Ayutthaya Train Platform Drama Mini-series

Trains are so fascinating! Instead of taking a 40 min flight to Chiang Mai, I opted to take (what was supposed to be) the 13-hour overnight train. Since I was already in Ayutthaya, I just picked it up there instead of going back to Bangkok.

Trains stations in Thailand seem to be like stations in the U.S, great for commuters, vagrants, and random folks doing random things.  Sitting in the Ayutthaya station the other night was starting to get pretty nerve-wrecking.  It is a small station not short on character and a few very animated Thai homeless.  Trading cigarettes and drinks and scouting out a bench to catch a nap all seemed normal and uneventful, especially with me being from Boston.  But, as the night went on, things got strange.

One woman insisted on talking to everyone; most people on the platform didnt speak Thai and she didnt speak English.  So, combined with her yelling at everyone, the conditions for conversation were perfect.  Oh, and then there was her lifting her shirt up when people tried to ignore her, let’s not forget that.  When people didnt want to look at her back tattoo, she just flashed them, laughed and moved on to the next person.  The thrill was finally gone for her and perhaps flashing grew tiresome and she soon retired to a bench.  Two Germans were chatting behind where she was lying and I guess they were too loud.  She kept tossing and sighing and then eventually just yelled at them motioning that she was trying to sleep.  Ma’am, you are on a train platform full of people waiting on an hour late train and you want people to be quiet so you can sleep.  Uh, ok.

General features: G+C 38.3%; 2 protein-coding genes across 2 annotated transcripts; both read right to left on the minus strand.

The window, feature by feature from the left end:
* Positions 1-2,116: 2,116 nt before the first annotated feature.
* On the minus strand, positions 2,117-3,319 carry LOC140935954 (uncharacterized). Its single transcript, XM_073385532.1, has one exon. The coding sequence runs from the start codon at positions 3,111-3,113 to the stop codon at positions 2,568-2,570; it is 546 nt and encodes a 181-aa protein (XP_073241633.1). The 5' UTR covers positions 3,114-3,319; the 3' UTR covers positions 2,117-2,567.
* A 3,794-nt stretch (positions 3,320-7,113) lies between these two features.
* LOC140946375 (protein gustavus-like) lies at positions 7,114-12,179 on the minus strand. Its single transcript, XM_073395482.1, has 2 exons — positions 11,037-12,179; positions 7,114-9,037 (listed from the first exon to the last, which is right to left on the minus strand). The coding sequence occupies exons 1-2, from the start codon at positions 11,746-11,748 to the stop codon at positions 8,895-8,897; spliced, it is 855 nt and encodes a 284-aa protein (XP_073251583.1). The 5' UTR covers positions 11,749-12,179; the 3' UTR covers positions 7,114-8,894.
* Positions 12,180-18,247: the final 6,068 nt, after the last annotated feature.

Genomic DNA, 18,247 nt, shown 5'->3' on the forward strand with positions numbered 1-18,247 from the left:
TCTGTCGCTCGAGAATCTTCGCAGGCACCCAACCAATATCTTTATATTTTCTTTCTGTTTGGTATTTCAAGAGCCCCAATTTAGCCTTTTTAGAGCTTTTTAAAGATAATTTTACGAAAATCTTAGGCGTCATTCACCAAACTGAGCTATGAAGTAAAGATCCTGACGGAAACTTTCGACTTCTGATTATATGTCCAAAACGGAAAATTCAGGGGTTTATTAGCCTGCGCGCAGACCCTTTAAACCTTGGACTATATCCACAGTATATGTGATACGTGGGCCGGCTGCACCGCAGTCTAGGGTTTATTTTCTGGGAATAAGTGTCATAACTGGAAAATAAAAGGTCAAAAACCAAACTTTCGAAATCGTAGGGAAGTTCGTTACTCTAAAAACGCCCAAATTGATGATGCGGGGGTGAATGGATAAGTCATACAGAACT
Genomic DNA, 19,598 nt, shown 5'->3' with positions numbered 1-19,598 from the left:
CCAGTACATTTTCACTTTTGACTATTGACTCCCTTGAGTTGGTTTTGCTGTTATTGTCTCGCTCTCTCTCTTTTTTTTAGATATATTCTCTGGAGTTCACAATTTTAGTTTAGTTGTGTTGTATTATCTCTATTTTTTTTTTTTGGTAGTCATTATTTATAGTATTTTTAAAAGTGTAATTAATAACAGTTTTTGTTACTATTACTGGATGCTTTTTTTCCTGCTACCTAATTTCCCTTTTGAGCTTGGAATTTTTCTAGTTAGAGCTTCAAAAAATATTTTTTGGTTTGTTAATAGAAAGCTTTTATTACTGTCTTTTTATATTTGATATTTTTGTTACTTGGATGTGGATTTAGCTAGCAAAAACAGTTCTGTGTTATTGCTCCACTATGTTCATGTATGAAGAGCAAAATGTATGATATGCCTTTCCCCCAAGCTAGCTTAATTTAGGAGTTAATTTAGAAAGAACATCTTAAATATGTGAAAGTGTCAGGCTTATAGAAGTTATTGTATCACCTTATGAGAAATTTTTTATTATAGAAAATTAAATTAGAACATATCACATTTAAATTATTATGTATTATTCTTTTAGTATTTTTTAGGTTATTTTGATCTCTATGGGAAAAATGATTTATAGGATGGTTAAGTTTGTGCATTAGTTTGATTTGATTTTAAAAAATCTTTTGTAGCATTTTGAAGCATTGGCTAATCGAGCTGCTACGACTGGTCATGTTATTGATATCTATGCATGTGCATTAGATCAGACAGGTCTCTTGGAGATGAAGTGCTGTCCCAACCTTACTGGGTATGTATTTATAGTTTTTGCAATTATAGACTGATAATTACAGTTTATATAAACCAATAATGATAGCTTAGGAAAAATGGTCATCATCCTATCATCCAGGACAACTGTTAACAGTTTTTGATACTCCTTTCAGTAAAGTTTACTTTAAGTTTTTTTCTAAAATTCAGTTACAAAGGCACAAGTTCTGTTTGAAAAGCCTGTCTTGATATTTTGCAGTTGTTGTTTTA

As if she wasn’t entertainment enough, two men on the end of platform starting arguing over whether or not to feed the stray dog hanging around.  Sidenote: Sooo many stray sad looking animals :(. Sara McLachlan could film all types of commercials here.  Anyway, back to the platform drama.

I was starting to get a little nervous with everything popping off in different spots and I was really tired and agitated that the train was, in classic thai fashion, pretty late.  After a day temple hopping in the scorching sun, I just wanted to sleep.

And then the main event.  I hear a woman scream and look over to see that just a few feet away from me, this man is pulling at her purse and bags.  Everyone stops and looks. No one does anything.  Was this man really trying to rob her with a platform full of people?  It became clear very quickly that robbery was not the motive.  The woman kicked at the man, who appeared to be drunk and he lunged at her and grabbed her by the throat.  At this point, our little pack of foreigners made eye contact with each other trying to figure out what to do.

The odd thing was that none of the Thai people seemed bothered, including the police officer on the platform who was watching it all and shaking his head.  The altercation escalated and he continued to taunt her, pulling her off the bench, hitting her, all with her fighting back.  It was very reminiscent of the limo scene from What’s Love Got to Do With It.  He was obviously drunk and she was obviously used to fighting back.  Nonetheless it was hard to watch, including when he pulled her down the platform onto the train…which everyone again seemed to ignore.  Afterwards, the Germans and I chatted about how it was hard to intervene when the Thai and the police did nothing.  We all felt a bit conflicted and helpless.

With the train now an hour and a half late, a scream comes from across the track in the little neighborhood near the train station.  Oh gosh….here we go again.  Five minutes later, there were about ten cops on bikes are on the platform single file going across the tracks in the direction of the screen.  It was like Cops, Little House on the Prairie edition.  And, the platform wasnt bike friendly so they all had to go really slowly across and then they waited on all of them to get over before heading to the scream scene.  I dont know what was happening, but was SO glad when the train arrived 15 minutes later.


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